My summer working in the family business on Corfu

Carrier bags, Aladdin and TV cables

on June 7, 2012

When your mother in law walks around the family restaurant serving customers with a yellow carrier bag tied around her head, you might be tempted to comment, or at least observe that she is dying her hair (despite the inappropriateness of the context). As she consistently denies that she dyes her hair, commenting is somewhat tricky. So the bag goes unacknowledged. Which is just bizarre.

“Good morning Maria. Nice bag.”

“What bag?”

Like I’m the crazy one.

Perhaps this should have been the very moment when it occurred the other day that I could have turned her tired catchphrase round at her.

“Aah, yellow. THIS is your colour.”

Or indeed, perhaps I should just turn up to the mini market with my own plastic bag around my head, and see who comments. The sad irony indeed is that it would probably provide proof of my insanity and unworthiness due to being a foreign wife. To which I might be tempted to say –

“Yes, but it’s my colour.”

Day five of working in the mini market. Maria’s wearing bags on her head, tourism is dire, Yannis is moaning and griping, the fridge still isn’t on in the restaurant (I deduced it is working but switched off to save money – warm beers all round then). I’ve gotten to know the job pretty fast as it is hardly astrophysics. I get there in the morning, open up the garage like doors, pull all the stuff on stands out into the open veranda part (variety of things like postcards, hats, bags, cheap jewellery, towels, flip flops, water gear, inside the shop are snacks and various bits and bobs), make sure a few things are in order, then I sit. And sit. A friend called two days ago and commented that a mutual friend she was with had just jogged off down the beach after swimming for miles out to sea. I told former friend that in that space of time I had got up, moved a few metres, sat down again, and completed a Sudoku puzzle, and smoked about three cigarettes. I’m already large, I’m going to be a gargantuan ashtray if this keeps up, and there’s an endless supply of Haribo. I actually know the supplier. There’s hardly a sound but that of the ice cream fridges, and we are occasionally disturbed by Maria or Yannis having a heart attack about something or other, or indeed, a customer. Rude, if you ask me. Actually the truth is that by the time anyone comes into the shop I practically launch myself on them with questions about what it’s “like out there” and their entire lives. I read. And talk to Prokopis, who is however slowly migrating down to the bar to work with Jimmy, and Emilia. Who’s Emilia? This brings me to the much quicker part two of Who’s Who in the Zoo?.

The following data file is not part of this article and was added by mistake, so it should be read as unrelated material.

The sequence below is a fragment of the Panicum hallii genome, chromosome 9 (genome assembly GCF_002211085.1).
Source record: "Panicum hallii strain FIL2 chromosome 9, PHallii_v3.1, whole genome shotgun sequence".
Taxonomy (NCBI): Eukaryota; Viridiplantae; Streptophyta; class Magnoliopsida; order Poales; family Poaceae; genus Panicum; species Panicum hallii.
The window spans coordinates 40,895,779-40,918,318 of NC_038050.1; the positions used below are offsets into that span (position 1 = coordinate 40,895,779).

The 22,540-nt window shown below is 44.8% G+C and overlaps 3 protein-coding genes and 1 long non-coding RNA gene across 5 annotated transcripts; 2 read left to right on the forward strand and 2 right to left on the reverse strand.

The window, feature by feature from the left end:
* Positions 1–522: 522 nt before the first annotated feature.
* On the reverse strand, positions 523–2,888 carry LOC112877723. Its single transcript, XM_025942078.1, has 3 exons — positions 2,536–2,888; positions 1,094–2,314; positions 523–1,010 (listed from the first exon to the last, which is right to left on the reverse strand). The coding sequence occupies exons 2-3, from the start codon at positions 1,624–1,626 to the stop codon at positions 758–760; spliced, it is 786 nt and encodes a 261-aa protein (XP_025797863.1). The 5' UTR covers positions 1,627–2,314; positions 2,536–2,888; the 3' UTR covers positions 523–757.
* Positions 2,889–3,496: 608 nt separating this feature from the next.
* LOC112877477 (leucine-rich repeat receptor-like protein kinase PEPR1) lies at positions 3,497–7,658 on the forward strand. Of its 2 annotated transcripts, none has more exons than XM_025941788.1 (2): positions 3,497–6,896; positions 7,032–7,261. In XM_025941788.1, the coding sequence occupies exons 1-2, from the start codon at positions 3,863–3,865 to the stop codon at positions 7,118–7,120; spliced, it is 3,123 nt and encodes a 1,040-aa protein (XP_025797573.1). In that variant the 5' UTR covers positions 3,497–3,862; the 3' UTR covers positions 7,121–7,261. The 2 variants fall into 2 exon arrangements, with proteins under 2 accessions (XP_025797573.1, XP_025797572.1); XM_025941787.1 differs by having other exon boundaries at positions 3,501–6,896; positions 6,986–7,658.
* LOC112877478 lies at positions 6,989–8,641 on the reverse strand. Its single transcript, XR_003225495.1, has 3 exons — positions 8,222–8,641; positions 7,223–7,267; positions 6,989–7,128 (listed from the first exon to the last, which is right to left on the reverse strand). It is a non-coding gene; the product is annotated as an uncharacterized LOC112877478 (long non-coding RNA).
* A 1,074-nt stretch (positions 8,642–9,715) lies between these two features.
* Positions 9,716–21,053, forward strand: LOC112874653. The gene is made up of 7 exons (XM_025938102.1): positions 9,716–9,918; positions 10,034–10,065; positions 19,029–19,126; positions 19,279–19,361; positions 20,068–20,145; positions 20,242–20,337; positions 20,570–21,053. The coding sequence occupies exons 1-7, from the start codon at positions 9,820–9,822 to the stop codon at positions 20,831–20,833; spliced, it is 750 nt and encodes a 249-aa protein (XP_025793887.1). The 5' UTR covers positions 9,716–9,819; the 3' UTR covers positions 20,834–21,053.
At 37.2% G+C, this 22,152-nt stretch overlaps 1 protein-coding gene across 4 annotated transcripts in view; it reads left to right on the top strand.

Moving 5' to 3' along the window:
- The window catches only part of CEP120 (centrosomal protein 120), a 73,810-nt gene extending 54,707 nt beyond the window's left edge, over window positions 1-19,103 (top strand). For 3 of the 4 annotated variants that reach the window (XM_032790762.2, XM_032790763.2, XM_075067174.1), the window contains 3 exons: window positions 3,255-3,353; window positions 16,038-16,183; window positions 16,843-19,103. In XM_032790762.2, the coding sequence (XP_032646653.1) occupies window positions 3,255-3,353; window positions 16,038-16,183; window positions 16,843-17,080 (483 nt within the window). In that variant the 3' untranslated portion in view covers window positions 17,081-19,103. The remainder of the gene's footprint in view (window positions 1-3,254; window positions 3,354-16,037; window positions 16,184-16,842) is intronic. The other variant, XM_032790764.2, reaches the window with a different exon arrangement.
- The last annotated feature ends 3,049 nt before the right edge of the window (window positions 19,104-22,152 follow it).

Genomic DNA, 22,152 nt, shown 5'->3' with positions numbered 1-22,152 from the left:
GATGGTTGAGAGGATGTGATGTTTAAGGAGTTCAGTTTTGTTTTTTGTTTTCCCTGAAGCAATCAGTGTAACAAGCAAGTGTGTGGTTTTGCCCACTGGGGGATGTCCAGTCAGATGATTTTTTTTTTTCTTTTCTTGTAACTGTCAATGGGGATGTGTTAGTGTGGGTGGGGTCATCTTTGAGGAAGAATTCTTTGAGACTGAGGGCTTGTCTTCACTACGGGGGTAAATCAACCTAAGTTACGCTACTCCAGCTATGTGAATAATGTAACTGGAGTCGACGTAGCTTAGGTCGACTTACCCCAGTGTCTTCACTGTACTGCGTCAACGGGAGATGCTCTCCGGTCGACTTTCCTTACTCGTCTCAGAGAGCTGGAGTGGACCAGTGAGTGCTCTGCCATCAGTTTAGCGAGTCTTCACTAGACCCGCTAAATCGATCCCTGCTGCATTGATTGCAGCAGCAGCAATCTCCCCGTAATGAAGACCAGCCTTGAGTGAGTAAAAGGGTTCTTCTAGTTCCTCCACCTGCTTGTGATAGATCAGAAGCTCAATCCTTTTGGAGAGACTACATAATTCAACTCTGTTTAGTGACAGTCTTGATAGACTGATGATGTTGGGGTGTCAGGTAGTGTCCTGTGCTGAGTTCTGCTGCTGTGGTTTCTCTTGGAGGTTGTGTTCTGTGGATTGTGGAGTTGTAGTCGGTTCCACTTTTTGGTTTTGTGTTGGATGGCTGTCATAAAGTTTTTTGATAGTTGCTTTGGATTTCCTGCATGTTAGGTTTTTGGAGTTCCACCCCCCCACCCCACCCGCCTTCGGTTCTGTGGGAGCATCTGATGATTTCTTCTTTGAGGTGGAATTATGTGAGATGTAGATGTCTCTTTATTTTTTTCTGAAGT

Emilia – Started the same day as me, she’s a local who has been acquainted with the family for years but never worked with them. We will be sharing the mini market job together, overlapping in the middle of the day. She’s outspoken, little older than me, good sense of humour. Being new, she tends to ask ridiculously stupid questions like “When do we stay open til?”, “Where is Yannis?” and “Why?”, to which the standard reply (as you too are learning) to all such matters is “Who knows?”. She made the wonderful observation that the equals button on the calculator doesn’t work, which if the brand is owned nationwide could go someway to explaining the national debt.